\$\begingroup\$ Well yes, but what are we talking about at this point? The array of grid points or the array of move points? Because I've used both. On every move, I query the grid points based on the move points. This is not really O(n) because on long distance moves, you'd have to check move point and it's hence O(n * m) where m is the average distance of moves. \$\endgroup\$ – CMCDragonkai Nov 4 '14 at 5:04
5
\$\begingroup\$

C, O(n), 65 95 102 bytes

After I made at least one additional test case, some more code naturally needed to be added.

Thanks to Serge Mosin for finding another bug.

k(int*m){int*i=m;for(;2[i]>*i++;);for(*i-=i[~1]*(1[i]+(i-m>2)*i[~2]>=i[-1]);2[i]<*i++;);return 1+i-m;}

Test cases:

int a[] = {1, 3, 2, 5, 4, 4, 6, 3, 2}; // -> 6
int b[] = {4, 4, 5, 7, 8, 6, 5}; // -> 6
int c[] = {1, 1, 2, 1, 1}; // -> 4

Behavior is unspecified if there is a 0 in the array, since OP didn't specify whether that counts as the path crossing itself. Also, it is assumed that the path does cross at some point.

It might be undefined behavior to have 2[i] > *i++ but in code golf, that's like (negative) bonus points.

The first loop processes the part of the path that forms an outward spiral, which continues as long as each segment is longer than the previous parallel segment. The second loop traverses an inward spiral, in which each segment is shorter than the previous segment. At the beginning of the second spiral, there needs to be an adjustment to detect a possible collision with the previous stuff.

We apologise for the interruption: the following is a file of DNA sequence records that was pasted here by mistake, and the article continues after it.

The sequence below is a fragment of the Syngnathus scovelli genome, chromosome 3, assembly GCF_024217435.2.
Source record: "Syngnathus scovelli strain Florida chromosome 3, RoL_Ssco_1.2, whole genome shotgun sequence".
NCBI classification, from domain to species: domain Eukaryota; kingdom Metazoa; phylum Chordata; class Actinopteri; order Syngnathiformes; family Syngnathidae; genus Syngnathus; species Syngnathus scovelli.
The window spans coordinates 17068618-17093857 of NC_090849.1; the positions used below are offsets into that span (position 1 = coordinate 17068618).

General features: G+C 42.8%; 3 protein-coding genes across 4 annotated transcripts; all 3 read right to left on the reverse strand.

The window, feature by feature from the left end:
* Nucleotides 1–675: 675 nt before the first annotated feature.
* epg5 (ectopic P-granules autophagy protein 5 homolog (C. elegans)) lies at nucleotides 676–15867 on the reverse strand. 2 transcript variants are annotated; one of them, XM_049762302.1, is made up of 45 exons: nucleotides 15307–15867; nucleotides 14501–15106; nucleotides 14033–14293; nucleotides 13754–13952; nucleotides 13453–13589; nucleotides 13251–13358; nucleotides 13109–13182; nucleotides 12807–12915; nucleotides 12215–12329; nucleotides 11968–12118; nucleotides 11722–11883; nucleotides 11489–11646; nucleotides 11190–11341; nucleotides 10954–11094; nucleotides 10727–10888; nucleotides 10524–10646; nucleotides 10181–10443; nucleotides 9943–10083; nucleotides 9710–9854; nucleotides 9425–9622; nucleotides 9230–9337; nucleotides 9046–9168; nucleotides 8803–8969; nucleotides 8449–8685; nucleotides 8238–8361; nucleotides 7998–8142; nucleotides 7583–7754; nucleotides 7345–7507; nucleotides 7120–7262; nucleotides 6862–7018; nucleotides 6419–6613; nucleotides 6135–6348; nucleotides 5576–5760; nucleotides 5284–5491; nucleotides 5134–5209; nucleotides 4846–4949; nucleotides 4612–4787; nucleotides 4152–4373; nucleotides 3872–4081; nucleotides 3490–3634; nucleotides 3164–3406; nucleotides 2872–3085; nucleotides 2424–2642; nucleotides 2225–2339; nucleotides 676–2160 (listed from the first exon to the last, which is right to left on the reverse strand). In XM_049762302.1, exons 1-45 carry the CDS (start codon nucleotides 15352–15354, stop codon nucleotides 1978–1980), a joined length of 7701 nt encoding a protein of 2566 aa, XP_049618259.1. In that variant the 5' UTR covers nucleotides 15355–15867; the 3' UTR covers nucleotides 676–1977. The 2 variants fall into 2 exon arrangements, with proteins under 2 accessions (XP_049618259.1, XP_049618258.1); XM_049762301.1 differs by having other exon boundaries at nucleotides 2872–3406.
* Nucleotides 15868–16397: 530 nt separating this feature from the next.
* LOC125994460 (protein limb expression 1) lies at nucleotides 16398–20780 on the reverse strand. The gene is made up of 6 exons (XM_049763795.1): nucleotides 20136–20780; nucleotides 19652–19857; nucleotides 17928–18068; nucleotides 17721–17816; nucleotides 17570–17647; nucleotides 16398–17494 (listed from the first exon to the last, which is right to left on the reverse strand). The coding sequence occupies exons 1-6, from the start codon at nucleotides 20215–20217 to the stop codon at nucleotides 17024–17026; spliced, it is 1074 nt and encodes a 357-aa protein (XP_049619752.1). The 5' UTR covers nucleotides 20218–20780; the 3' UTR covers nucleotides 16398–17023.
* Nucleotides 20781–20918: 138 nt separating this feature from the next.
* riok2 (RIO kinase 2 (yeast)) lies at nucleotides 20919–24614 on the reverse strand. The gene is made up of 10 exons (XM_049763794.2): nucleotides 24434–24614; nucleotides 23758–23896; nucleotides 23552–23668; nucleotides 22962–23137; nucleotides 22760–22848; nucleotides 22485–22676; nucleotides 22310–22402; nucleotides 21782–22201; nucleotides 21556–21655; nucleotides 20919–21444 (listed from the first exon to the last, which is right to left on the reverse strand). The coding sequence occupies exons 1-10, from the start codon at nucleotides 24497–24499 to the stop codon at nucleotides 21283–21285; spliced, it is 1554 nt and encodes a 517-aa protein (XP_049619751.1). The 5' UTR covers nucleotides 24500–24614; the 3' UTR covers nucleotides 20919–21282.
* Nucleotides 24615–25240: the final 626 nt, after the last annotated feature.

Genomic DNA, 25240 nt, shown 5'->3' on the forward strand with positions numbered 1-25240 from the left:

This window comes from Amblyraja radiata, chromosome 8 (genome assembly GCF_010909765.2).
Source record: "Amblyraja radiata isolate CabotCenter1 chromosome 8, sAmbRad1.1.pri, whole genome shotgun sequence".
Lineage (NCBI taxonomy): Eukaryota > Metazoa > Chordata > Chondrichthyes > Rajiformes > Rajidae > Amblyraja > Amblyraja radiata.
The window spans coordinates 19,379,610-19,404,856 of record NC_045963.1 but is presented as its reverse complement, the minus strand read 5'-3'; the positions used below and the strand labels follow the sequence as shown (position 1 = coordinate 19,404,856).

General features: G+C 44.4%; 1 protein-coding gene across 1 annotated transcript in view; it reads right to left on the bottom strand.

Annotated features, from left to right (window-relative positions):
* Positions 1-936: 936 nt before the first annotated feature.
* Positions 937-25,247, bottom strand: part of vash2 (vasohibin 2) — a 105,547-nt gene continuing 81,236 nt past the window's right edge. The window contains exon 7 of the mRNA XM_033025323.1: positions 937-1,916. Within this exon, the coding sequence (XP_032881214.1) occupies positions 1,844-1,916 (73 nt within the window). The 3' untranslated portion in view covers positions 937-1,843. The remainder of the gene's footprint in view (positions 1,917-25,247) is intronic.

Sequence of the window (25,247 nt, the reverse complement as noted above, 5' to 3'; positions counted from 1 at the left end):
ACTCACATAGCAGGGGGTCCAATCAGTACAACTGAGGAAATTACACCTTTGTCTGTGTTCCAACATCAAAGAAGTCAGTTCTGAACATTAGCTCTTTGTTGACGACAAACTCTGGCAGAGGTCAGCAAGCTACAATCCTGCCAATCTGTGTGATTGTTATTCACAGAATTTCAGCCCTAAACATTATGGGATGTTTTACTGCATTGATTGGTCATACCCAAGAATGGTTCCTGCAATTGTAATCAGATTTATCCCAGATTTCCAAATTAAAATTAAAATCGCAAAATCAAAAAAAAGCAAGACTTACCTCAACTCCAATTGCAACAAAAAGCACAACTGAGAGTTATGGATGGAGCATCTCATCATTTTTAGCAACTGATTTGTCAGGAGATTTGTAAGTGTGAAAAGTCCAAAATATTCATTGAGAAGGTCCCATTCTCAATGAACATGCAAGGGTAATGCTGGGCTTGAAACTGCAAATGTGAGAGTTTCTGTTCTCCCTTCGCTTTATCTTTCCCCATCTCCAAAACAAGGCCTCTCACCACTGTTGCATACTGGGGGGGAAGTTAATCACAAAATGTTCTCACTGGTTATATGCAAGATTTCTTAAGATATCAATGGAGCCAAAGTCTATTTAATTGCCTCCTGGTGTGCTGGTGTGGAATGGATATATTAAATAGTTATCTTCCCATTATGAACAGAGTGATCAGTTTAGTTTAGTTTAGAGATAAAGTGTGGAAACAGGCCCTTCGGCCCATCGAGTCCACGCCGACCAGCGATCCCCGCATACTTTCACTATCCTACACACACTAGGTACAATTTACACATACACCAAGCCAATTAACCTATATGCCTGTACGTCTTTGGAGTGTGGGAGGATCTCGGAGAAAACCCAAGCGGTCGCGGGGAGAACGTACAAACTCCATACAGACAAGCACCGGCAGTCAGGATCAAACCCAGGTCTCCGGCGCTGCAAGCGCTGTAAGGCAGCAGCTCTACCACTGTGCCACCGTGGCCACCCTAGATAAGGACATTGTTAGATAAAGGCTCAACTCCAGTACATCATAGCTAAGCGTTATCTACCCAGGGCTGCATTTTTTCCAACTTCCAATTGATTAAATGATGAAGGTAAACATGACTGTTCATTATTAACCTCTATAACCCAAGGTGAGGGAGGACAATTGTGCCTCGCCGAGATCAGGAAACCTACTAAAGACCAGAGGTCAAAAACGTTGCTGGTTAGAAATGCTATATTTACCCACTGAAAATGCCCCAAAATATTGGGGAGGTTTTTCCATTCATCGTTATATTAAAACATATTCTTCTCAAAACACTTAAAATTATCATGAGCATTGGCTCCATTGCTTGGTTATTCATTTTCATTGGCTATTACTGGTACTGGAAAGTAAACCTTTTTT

\$\endgroup\$
  • \$\begingroup\$ The counting is done in characters, not bytes. Since you claim O(n), it wouldn't matter anyway – it would be an automatic win. \$\endgroup\$ – Ingo Bürk Nov 2 '14 at 19:59
  • \$\begingroup\$ Thanks for the answer! Could you explain a bit more what those 2 for loops are doing? Specifically I would a like to know how your algorithm works. \$\endgroup\$ – CMCDragonkai Nov 3 '14 at 5:43
  • \$\begingroup\$ Just wanted to note that if the move is 0, then it means the turtle doesn't move anywhere, but the direction still cycles. That being said, it doesn't really matter now since I didn't specify it. \$\endgroup\$ – CMCDragonkai Nov 3 '14 at 7:10
  • \$\begingroup\$ I added a different solution below which only uses one loop, would that count as being faster? \$\endgroup\$ – ykay says Reinstate Monica Jul 21 '15 at 3:56
  • \$\begingroup\$ @ykay No, it is still O(n) which is the minimal time complexity for this problem. \$\endgroup\$ – feersum Jul 21 '15 at 4:08
3
\$\begingroup\$

Here is a solution in JavaScript

function turtle(A) {
    for (i=3;i<A.length;i++) {
        if (A[i-1] <= A[i-3] && (A[i] >= A[i-2] || A[i-1] >= A[i-3]-(A[i-5] || 0) && A[i] >= A[i-2]-A[i-4] && A[i-2] >= A[i-4]))
            return i
    }
    return -1
}

Test Cases

var a = [1, 3, 2, 5, 4, 4, 6, 3, 2] // -> 6
var b = [4, 4, 5, 7, 8, 6, 5] // -> 6
var c = [1, 1, 2, 1, 1] // -> 4
var d = [1, 1, 2, 2, 4, 2, 1, 1, 2, 5, 10] // -> 8
var e = [1, 1, 1, 1] // -> 3
var f = [1, 1, 5, 3, 3, 2, 2, 1, 1, 3] // -> 9